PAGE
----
SEC Levies Largest Short Selling Sanction

Firm agrees to pay $7.2 million over Rule 105 short selling infractions

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The Securities and Exchange Commission announced Wednesday that a Long Island-based proprietary trading firm and its owner have agreed to pay $7.2 million to settle the largest-ever monetary sanctions for Rule 105 short selling violations.

According to the SEC’s order instituting settled administrative proceedings, Jeffery W. Lynn created Worldwide Capital for the purpose of investing and trading his own money. Lynn’s principal investment strategy focused primarily on new shares of public issuers coming to market through secondary and follow-on public offerings.

Through traders he engaged to trade on his behalf, Lynn sought allocations of additional shares soon to be publicly offered, usually at a discount to the market price of the company’s already publicly trading shares. He and his traders would then sell those shares short in advance of the offerings. Lynn and Worldwide Capital improperly profited from the difference between the price paid to acquire the offered shares and the market price on the date of the offering.

To settle the SEC’s charges, Worldwide Capital and Lynn agreed to jointly pay disgorgement of $4,212,797, prejudgment interest of $526,358, and a penalty of $2,514,571. Lynn and his firm agreed to cease and desist from violating Rule 105 without admitting or denying the findings in the SEC’s order.

As the SEC explains, Rule 105 prohibits short selling of an equity security during a restricted period, generally five business days before a public offering, and the subsequent purchase of that same security through the offering.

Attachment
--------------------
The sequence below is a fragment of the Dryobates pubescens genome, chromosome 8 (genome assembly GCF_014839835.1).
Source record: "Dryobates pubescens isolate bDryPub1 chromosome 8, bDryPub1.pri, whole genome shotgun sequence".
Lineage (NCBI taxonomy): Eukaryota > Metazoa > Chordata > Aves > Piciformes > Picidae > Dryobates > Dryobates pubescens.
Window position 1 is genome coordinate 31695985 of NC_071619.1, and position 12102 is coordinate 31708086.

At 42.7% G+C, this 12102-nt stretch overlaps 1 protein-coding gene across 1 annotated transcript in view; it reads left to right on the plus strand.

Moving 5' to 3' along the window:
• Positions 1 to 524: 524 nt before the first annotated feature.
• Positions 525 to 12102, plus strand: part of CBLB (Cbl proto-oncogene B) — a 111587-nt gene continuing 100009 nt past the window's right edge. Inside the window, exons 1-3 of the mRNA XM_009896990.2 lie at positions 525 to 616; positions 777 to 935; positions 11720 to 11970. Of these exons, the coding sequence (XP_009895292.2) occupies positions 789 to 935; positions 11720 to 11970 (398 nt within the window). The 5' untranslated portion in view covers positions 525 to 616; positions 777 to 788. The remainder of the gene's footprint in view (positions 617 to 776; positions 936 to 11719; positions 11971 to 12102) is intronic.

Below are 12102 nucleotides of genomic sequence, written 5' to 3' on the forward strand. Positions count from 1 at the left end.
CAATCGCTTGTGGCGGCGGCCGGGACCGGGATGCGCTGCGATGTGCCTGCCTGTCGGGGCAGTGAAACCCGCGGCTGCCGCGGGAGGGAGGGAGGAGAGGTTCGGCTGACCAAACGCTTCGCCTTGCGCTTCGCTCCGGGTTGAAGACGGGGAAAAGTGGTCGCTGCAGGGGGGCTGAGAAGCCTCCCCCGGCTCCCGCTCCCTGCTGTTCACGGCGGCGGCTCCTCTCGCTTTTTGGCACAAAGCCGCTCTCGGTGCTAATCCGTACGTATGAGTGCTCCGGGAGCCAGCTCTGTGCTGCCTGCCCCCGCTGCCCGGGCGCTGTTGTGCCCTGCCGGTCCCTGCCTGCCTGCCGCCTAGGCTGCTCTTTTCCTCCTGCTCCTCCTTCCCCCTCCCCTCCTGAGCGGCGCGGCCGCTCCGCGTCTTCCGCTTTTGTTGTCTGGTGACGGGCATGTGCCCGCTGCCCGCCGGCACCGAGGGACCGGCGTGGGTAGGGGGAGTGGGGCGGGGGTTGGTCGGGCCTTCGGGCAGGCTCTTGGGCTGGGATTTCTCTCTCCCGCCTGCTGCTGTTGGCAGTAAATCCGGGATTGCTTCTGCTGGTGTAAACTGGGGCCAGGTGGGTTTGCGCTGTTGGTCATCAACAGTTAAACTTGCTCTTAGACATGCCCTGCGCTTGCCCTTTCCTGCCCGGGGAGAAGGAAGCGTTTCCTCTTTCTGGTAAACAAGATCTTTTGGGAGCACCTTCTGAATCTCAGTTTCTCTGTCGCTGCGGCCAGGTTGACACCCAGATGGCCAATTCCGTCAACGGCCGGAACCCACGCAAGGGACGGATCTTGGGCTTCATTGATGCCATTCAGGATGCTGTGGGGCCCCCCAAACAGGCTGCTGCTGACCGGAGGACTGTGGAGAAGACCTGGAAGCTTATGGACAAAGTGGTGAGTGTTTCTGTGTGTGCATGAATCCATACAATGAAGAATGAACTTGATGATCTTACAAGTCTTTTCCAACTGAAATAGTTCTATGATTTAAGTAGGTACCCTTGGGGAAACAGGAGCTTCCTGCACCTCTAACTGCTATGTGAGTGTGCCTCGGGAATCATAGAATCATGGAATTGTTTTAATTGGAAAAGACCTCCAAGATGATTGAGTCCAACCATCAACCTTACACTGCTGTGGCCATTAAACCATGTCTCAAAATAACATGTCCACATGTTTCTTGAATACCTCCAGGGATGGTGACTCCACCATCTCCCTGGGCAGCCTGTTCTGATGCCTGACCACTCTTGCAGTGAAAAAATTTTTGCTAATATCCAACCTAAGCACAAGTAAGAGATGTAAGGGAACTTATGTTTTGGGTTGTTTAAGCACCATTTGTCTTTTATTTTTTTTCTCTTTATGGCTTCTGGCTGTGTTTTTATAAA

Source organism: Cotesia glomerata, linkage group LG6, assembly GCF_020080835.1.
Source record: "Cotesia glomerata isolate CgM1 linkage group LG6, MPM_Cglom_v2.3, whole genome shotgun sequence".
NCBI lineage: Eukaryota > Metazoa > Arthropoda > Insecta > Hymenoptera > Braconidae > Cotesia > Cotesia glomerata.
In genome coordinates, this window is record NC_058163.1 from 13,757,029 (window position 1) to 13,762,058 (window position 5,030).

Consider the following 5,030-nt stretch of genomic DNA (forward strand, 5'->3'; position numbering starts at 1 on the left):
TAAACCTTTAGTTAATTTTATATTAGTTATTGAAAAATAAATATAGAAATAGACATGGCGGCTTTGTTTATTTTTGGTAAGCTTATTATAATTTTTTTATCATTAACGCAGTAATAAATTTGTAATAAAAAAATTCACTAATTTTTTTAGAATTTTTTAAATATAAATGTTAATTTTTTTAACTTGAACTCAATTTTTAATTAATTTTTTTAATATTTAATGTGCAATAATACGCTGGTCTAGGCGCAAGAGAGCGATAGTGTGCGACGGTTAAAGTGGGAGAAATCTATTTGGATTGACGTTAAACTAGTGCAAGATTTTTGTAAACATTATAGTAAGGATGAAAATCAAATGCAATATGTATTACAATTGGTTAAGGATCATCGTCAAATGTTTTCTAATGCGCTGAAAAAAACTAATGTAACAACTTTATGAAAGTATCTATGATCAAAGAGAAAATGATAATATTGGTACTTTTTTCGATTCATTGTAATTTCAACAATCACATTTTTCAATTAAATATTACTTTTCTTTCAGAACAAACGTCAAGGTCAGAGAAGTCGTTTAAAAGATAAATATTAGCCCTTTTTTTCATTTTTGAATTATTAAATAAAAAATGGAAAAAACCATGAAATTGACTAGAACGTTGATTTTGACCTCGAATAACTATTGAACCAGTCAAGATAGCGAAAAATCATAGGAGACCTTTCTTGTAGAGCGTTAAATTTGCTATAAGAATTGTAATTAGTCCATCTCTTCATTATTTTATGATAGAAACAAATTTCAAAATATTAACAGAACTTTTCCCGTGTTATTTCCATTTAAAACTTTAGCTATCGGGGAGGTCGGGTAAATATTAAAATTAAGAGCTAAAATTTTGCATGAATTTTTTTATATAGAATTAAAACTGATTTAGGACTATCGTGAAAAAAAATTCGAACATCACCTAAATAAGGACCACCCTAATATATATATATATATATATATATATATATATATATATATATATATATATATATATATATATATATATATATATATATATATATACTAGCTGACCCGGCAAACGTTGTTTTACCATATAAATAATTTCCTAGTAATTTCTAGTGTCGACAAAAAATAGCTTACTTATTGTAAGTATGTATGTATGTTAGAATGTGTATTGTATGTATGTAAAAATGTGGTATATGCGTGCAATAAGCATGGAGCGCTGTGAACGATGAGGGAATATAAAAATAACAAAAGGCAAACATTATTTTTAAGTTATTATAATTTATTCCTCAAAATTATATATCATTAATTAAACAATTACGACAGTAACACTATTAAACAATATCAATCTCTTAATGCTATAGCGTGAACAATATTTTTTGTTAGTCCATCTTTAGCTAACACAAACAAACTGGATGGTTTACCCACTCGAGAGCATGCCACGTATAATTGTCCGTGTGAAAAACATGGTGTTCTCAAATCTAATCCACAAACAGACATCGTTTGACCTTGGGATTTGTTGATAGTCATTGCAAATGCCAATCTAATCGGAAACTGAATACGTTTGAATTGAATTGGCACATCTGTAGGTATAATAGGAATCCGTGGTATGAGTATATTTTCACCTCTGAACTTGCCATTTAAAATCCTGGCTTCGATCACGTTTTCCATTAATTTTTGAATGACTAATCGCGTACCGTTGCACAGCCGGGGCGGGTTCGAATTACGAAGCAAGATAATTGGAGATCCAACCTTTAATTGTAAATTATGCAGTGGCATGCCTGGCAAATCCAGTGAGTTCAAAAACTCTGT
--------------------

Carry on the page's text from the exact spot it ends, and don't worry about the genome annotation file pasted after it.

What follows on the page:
The rule applies regardless of the trader’s intent, and promotes offering prices that are set by natural forces of supply and demand rather than manipulative activity, the SEC states. The rule therefore prevents short selling from interfering with offering prices.

“Rule 105 is an important safeguard designed to protect the market against manipulative trading, and we will continue to aggressively pursue violators,” said Andrew Calamari, director of the SEC’s New York Regional Office, in a statement.

According to the SEC’s order, Lynn participated in 60 public stock offerings covered by Rule 105 after selling short those same securities during the pre-offering restricted period. The violations occurred from October 2007 to February 2012.

“Worldwide Capital traders purchased the offering shares through numerous accounts at multiple broker-dealers involved in the offering, and sold the stock through an account in Worldwide Capital’s name at other broker-dealers,” the SEC said. “All of the trades — the purchases of offering shares and short sales — cleared and settled in a Worldwide Capital master account at the firm’s prime broker.”

Amelia Cottrell, associate director of the SEC’s New York Regional Office, added in the statement that the trading conducted by Lynn and Worldwide Capital “disregarded the markets’ independent pricing mechanisms” and that “their use of multiple accounts in obtaining offering shares and short selling did not satisfy the separate accounts exception to Rule 105.”

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